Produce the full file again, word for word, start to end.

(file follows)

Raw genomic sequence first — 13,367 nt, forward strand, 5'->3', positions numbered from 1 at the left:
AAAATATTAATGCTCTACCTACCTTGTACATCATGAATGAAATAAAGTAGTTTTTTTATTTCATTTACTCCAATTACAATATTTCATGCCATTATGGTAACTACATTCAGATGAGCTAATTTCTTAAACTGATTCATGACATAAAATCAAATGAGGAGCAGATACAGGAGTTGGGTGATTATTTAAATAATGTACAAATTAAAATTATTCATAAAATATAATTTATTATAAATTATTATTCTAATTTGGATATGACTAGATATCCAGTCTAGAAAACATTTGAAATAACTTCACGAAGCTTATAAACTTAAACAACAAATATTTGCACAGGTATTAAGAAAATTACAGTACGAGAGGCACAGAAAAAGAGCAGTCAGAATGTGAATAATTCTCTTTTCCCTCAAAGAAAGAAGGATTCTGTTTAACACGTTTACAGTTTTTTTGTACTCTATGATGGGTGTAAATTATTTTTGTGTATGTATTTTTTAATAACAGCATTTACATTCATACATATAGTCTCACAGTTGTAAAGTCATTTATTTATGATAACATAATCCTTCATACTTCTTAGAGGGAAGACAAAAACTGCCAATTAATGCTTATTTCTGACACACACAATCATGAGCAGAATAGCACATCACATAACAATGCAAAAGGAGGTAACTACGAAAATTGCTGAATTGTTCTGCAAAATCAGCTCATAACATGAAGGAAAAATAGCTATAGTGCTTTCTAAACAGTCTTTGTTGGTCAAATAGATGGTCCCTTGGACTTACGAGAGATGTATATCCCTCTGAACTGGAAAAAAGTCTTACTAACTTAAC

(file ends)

Raw genomic sequence first — 13,367 nt, forward strand, 5'->3', positions numbered from 1 at the left:
AAAATATTAATGCTCTACCTACCTTGTACATCATGAATGAAATAAAGTAGTTTTTTTATTTCATTTACTCCAATTACAATATTTCATGCCATTATGGTAACTACATTCAGATGAGCTAATTTCTTAAACTGATTCATGACATAAAATCAAATGAGGAGCAGATACAGGAGTTGGGTGATTATTTAAATAATGTACAAATTAAAATTATTCATAAAATATAATTTATTATAAATTATTATTCTAATTTGGATATGACTAGATATCCAGTCTAGAAAACATTTGAAATAACTTCACGAAGCTTATAAACTTAAACAACAAATATTTGCACAGGTATTAAGAAAATTACAGTACGAGAGGCACAGAAAAAGAGCAGTCAGAATGTGAATAATTCTCTTTTCCCTCAAAGAAAGAAGGATTCTGTTTAACACGTTTACAGTTTTTTTGTACTCTATGATGGGTGTAAATTATTTTTGTGTATGTATTTTTTAATAACAGCATTTACATTCATACATATAGTCTCACAGTTGTAAAGTCATTTATTTATGATAACATAATCCTTCATACTTCTTAGAGGGAAGACAAAAACTGCCAATTAATGCTTATTTCTGACACACACAATCATGAGCAGAATAGCACATCACATAACAATGCAAAAGGAGGTAACTACGAAAATTGCTGAATTGTTCTGCAAAATCAGCTCATAACATGAAGGAAAAATAGCTATAGTGCTTTCTAAACAGTCTTTGTTGGTCAAATAGATGGTCCCTTGGACTTACGAGAGATGTATATCCCTCTGAACTGGAAAAAAGTCTTACTAACTTAAC